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Energean acquires Edison E&P

The deal expands Energean’s footprint in the Mediterranean, giving it assets in gas-rich Egypt and Algeria for the first time

Energean has expanded fast, from a small private start-up firm in Greece in 2007, to become a major East Med upstream player. It is developing the Karish and Tanin gas fields offshore Israel, with first gas scheduled to be delivered to power firms in the country in Q1 2021. Energean has commissioned its own floating production storage offloading facility—the first to operate in the East Med. It will operate 56 miles (90km) off the Israeli coast.

This latest move consolidates its position in a major way. The London-based company is acquiring Edison E&P and its subsidiaries for $750mn, with an additional consideration of $100mn contingent on the commissioning of the Cassiopea gas project in Italy. Edison E&P, according to a company statement, owns a portfolio of around 90 licences in nine countries in the Mediterranean and northern Europe, corresponding to approximately 49,000bl/d as at end-2018.

This means that Energean's footprint will expand considerably from its current areas of operations (Greece, Israel, Montenegro) to incorporate significant new acreage-notably in Egypt, the leading producer of natural gas in the region. Edison owns three production leases and six onshore and offshore exploration licenses. Energean will be keen to join the list of international oil companies making significant gas discoveries in Egyptian blocks.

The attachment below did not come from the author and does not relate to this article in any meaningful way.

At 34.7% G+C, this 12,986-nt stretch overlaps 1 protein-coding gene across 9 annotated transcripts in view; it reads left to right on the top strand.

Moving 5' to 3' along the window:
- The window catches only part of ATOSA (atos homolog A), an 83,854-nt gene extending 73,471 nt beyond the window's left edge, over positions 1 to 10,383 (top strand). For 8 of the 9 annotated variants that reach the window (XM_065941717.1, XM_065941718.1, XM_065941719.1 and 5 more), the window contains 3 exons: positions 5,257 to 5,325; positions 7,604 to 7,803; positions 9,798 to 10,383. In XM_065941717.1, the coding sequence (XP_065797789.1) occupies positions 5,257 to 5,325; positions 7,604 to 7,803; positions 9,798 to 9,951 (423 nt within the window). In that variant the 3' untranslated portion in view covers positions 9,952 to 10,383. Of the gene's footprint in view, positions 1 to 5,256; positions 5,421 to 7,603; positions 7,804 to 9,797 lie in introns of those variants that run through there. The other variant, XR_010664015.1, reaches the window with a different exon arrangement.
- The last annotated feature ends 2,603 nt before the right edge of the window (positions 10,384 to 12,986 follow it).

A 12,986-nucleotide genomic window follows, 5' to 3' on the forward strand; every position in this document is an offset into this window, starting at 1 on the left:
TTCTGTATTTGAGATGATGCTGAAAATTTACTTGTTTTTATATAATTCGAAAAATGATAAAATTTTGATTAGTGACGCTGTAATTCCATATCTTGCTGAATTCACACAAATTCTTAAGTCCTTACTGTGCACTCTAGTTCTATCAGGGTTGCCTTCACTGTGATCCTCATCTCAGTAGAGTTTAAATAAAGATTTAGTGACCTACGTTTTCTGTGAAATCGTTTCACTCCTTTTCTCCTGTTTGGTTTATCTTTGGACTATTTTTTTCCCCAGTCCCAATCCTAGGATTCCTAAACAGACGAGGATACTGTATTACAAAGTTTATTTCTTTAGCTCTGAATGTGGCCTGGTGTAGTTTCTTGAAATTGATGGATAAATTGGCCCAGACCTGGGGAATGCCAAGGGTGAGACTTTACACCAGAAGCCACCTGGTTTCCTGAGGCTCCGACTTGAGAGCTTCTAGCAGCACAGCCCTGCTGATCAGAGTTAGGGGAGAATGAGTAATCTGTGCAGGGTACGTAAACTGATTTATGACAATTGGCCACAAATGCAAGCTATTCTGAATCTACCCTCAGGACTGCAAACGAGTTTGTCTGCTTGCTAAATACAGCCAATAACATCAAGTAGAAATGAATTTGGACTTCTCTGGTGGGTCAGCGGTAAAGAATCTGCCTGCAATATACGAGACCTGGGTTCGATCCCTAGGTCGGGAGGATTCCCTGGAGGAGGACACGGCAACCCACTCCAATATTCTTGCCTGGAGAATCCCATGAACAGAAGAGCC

Energean's CEO Mathios Rigas said entry into Egypt "is a very important move. We will be in a very strong position in a country that is delivering more gas than any other. We can't afford not to be there." Overall, he adds, the acquisition of Edison E&P diversifies the company into "a multi-country, multi-asset, full-cycle E&P company with scale, material cash flows, significant growth and portfolio optionality-at a very, very good price".

While Energean is listed in London, its operations base remains in Greece. Rigas said in 2018 that he was prepared to look at business options "anywhere we can fly to in three hours from Athens. A classic mistake that companies our size make is to spread out to areas they know nothing about."

In acquiring Edison, Energean appears to be pushing the bounds of the CEO's strategy for the first time, with the company acquiring Edison licences in the North Sea. But Rigas describes these as "non-core assets. We'll find another home for them. Others are better than us in the North Sea. The Mediterranean is our strength, it's the area we know very well."

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